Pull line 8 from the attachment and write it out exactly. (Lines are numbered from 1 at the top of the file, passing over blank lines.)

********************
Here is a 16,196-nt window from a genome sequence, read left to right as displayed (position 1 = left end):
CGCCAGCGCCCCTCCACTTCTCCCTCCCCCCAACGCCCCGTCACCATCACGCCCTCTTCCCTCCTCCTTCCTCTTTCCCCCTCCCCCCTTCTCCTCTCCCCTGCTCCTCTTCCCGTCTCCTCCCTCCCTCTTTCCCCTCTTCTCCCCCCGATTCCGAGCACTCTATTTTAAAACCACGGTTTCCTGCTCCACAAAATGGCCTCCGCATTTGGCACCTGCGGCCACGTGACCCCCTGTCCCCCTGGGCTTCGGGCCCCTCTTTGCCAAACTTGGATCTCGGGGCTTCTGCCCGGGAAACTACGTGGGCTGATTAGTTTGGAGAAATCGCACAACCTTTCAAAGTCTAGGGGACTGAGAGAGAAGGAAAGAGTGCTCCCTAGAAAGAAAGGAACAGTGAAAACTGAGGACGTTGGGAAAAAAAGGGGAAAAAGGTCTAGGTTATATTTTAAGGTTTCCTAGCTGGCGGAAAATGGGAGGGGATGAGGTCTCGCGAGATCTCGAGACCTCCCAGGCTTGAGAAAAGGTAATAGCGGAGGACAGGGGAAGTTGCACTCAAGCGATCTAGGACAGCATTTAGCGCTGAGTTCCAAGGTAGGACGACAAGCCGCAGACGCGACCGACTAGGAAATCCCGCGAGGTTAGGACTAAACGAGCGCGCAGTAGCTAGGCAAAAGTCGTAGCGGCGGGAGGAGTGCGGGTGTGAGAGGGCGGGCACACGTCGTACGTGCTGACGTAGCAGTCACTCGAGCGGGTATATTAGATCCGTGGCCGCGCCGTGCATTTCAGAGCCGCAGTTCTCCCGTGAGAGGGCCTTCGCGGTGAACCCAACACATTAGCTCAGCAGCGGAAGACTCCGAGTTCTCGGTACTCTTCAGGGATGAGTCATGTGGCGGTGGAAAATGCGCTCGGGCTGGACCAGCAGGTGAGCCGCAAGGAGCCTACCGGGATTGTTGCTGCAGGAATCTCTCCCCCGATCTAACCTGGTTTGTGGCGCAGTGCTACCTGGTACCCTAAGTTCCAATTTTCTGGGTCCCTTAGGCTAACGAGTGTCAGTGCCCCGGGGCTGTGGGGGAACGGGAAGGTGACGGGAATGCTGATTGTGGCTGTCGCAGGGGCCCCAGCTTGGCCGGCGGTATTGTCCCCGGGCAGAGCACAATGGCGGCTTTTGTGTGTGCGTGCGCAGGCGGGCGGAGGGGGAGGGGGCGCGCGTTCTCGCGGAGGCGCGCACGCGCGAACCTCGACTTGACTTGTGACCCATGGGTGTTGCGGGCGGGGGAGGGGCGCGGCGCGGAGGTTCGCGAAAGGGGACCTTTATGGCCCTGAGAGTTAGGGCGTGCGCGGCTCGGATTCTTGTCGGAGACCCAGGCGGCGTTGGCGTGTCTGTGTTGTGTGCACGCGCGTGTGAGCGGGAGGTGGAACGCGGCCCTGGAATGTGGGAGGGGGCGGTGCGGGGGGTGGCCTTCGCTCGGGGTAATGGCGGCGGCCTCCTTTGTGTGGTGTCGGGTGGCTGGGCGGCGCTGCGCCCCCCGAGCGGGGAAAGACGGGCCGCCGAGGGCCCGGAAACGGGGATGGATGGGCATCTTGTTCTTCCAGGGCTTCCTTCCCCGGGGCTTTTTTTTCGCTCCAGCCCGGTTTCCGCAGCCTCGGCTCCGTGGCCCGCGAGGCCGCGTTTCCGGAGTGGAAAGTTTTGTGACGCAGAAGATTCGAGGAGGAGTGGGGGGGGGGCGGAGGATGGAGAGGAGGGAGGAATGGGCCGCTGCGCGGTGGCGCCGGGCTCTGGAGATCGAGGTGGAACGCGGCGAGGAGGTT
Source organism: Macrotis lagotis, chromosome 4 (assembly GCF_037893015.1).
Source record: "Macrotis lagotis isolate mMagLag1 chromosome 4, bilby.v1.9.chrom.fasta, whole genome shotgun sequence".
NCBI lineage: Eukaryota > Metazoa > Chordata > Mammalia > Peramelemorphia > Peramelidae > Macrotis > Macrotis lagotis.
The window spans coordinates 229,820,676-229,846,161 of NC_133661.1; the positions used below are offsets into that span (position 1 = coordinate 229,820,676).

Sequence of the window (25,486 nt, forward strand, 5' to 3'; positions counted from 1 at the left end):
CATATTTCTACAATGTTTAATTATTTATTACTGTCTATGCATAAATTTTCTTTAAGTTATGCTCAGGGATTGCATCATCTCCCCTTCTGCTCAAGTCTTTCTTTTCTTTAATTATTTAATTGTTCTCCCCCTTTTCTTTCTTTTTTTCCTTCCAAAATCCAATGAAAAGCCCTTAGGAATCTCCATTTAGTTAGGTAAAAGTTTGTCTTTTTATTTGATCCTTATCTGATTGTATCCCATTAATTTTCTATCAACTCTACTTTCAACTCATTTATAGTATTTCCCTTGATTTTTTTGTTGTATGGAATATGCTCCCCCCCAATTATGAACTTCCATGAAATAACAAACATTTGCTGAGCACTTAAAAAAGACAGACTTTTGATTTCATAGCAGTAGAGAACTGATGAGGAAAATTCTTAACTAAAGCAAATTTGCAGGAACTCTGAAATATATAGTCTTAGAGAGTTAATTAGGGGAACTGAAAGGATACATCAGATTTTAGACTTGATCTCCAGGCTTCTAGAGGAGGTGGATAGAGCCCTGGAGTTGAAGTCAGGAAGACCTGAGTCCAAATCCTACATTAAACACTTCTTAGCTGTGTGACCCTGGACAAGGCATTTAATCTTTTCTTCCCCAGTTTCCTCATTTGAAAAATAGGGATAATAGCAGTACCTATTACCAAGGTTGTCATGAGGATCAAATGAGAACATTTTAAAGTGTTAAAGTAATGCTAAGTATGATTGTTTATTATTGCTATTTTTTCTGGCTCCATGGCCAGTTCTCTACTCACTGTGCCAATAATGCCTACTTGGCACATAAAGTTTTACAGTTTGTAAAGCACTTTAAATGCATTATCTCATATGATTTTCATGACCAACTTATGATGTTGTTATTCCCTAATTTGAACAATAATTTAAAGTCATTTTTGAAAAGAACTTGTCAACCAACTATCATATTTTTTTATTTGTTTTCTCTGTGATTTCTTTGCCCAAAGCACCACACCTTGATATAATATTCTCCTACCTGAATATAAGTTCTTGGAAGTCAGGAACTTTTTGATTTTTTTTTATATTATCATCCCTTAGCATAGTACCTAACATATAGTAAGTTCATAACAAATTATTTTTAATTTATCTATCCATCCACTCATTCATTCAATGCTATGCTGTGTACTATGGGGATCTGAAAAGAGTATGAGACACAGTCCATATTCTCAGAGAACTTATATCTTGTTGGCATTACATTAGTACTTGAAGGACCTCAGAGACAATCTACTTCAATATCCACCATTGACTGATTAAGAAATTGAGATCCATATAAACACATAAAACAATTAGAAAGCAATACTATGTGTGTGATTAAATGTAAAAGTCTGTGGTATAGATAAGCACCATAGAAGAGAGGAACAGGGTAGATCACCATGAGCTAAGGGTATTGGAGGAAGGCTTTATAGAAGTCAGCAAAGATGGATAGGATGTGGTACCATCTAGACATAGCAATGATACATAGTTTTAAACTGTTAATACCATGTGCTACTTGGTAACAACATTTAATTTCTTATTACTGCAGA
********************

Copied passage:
CATATTTCTACAATGTTTAATTATTTATTACTGTCTATGCATAAATTTTCTTTAAGTTATGCTCAGGGATTGCATCATCTCCCCTTCTGCTCAAGTCTTTCTTTTCTTTAATTATTTAATTGTTCTCCCCCTTTTCTTTCTTTTTTTCCTTCCAAAATCCAATGAAAAGCCCTTAGGAATCTCCATTTAGTTAGGTAAAAGTTTGTCTTTTTATTTGATCCTTATCTGATTGTATCCCATTAATTTTCTATCAACTCTACTTTCAACTCATTTATAGTATTTCCCTTGATTTTTTTGTTGTATGGAATATGCTCCCCCCCAATTATGAACTTCCATGAAATAACAAACATTTGCTGAGCACTTAAAAAAGACAGACTTTTGATTTCATAGCAGTAGAGAACTGATGAGGAAAATTCTTAACTAAAGCAAATTTGCAGGAACTCTGAAATATATAGTCTTAGAGAGTTAATTAGGGGAACTGAAAGGATACATCAGATTTTAGACTTGATCTCCAGGCTTCTAGAGGAGGTGGATAGAGCCCTGGAGTTGAAGTCAGGAAGACCTGAGTCCAAATCCTACATTAAACACTTCTTAGCTGTGTGACCCTGGACAAGGCATTTAATCTTTTCTTCCCCAGTTTCCTCATTTGAAAAATAGGGATAATAGCAGTACCTATTACCAAGGTTGTCATGAGGATCAAATGAGAACATTTTAAAGTGTTAAAGTAATGCTAAGTATGATTGTTTATTATTGCTATTTTTTCTGGCTCCATGGCCAGTTCTCTACTCACTGTGCCAATAATGCCTACTTGGCACATAAAGTTTTACAGTTTGTAAAGCACTTTAAATGCATTATCTCATATGATTTTCATGACCAACTTATGATGTTGTTATTCCCTAATTTGAACAATAATTTAAAGTCATTTTTGAAAAGAACTTGTCAACCAACTATCATATTTTTTTATTTGTTTTCTCTGTGATTTCTTTGCCCAAAGCACCACACCTTGATATAATATTCTCCTACCTGAATATAAGTTCTTGGAAGTCAGGAACTTTTTGATTTTTTTTTATATTATCATCCCTTAGCATAGTACCTAACATATAGTAAGTTCATAACAAATTATTTTTAATTTATCTATCCATCCACTCATTCATTCAATGCTATGCTGTGTACTATGGGGATCTGAAAAGAGTATGAGACACAGTCCATATTCTCAGAGAACTTATATCTTGTTGGCATTACATTAGTACTTGAAGGACCTCAGAGACAATCTACTTCAATATCCACCATTGACTGATTAAGAAATTGAGATCCATATAAACACATAAAACAATTAGAAAGCAATACTATGTGTGTGATTAAATGTAAAAGTCTGTGGTATAGATAAGCACCATAGAAGAGAGGAACAGGGTAGATCACCATGAGCTAAGGGTATTGGAGGAAGGCTTTATAGAAGTCAGCAAAGATGGATAGGATGTGGTACCATCTAGACATAGCAATGATACATAGTTTTAAACTGTTAATACCATGTGCTACTTGGTAACAACATTTAATTTCTTATTACTGCAGA